Tuesday, January 26, 2021

Russian Film Week ’21: In Deep Sleep

Is Russia finally waking up to Putin? Maybe, judging from the huge Navalny protests. Regardless, the Russian economy has been asleep for years and the nation’s institutions of civil society have been corrupted by the former KGB agent in charge. Can we therefore interpret this art-house fantasia of a Russia mysteriously stuck in a state of unnatural slumber as a commentary on Putin’s authoritarian regime? Viewers certainly have the time and space to develop their own interpretations while watching Maria Ignatenko’s In Deep Sleep, which screens as part of the online Russian Film Week USA.

Viktor was always prone to anti-social behavior, but the death of his wife made him even worse. He is not expressive, but he is definitely hurting inside. We know he comes to a bad end from the prologue, but we will see from flashbacks how he reached this point—sort of.

The centerpiece of the film is the long, eerie passage of the commercial fishing vessel crew-member returning to his hardscrabble industrial port, only to find the entire town asleep in their cars, places of business, or out in the open, exposed to the elements. Viktor even tries to save one elderly sleeper from the harsh Russian winter.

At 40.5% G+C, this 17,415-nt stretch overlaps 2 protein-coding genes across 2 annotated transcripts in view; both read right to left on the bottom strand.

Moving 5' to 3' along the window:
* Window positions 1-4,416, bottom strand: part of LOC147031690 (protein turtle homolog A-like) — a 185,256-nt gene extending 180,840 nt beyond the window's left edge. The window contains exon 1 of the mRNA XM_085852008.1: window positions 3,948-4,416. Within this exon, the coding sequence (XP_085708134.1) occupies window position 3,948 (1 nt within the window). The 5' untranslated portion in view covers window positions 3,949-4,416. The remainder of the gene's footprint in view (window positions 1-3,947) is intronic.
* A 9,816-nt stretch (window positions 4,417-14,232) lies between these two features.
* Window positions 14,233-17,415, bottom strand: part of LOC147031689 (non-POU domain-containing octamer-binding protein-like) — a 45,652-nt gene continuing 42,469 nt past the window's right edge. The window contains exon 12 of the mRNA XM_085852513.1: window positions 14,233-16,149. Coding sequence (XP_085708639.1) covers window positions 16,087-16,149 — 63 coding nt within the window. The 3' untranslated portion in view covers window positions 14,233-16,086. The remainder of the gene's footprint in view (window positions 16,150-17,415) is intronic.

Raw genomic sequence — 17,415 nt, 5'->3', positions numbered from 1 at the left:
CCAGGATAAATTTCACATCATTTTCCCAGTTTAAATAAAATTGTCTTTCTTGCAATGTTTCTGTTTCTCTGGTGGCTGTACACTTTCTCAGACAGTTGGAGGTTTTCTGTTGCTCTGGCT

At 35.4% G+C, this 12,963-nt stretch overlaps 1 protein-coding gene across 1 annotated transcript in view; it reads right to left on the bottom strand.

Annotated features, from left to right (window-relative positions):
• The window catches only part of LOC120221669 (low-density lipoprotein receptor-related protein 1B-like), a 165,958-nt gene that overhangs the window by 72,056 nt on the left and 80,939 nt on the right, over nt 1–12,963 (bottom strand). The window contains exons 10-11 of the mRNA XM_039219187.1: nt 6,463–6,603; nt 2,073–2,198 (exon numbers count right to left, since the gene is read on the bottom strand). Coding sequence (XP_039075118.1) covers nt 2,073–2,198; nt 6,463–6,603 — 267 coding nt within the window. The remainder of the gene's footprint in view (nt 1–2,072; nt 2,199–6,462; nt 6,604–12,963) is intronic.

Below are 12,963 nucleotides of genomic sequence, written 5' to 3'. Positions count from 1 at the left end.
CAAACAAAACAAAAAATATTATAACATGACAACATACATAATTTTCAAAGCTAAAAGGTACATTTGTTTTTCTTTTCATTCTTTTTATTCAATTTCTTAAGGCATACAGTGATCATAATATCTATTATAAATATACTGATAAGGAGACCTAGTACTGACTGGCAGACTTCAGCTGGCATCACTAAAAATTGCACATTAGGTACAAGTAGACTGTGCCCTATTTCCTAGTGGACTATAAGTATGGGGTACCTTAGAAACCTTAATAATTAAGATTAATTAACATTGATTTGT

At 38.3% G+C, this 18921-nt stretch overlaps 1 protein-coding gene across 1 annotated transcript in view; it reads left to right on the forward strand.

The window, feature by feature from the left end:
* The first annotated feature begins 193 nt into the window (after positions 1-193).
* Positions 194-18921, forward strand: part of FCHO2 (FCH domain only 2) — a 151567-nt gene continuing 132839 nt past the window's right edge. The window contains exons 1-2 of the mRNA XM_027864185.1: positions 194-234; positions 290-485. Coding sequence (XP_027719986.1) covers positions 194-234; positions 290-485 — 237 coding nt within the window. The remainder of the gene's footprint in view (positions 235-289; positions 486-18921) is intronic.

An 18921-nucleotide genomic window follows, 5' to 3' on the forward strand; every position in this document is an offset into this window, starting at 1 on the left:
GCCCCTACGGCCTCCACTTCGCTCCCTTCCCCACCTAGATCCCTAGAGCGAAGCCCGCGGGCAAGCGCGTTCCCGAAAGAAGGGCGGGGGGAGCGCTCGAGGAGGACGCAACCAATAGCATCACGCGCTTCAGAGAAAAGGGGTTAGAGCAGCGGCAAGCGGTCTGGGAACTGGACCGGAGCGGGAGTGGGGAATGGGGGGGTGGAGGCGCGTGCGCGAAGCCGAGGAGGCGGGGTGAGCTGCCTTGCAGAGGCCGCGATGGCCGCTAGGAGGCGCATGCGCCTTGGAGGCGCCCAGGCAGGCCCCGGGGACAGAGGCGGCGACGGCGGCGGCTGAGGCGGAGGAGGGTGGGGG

The weird nocturnal sleeping scenes are indeed quite striking, but Ignatenko’s use of flashbacks is often confusing.
In Deep Sleep looks haunting yet gritty, but the intended takeaways remain obscure. Obviously, Viktor’s isolation and loneliness are a symbolic product of grief-related depression, but the hard-bitten protagonist is a difficult figure to embrace or even fully understand.

Vadik Korolyov gives a cold, uncompromising performance as Viktor, which suits the cold, uncompromising film. Still, despite his stony reserve, he manages to suggest just how close the fisherman is to breaking. As his wife, Ludmila Duplyakina looks and sounds (or rather sings) like she could be a character in
Twin Peaks, which is also probably about right. Yet, the real star is cinematographer Veronika Solovyeva, who makes viewers feel all the frost and depression in every shot.

Yes, I am sticking with the interpretation of
In Deep Sleep as an anti-Putin metaphor and nobody can stop me, not even Ignatenko. That is really the only way to extract some hope from the film. It is arresting on a surface level, but it fails to significantly connect any emotional subtext. It is impressively auteurist, but hollow on the inside. Just recommended for the hardest hardcore cineastes, In Deep Sleep screens virtually today (1/26), as part of this year’s Russian Film Week USA.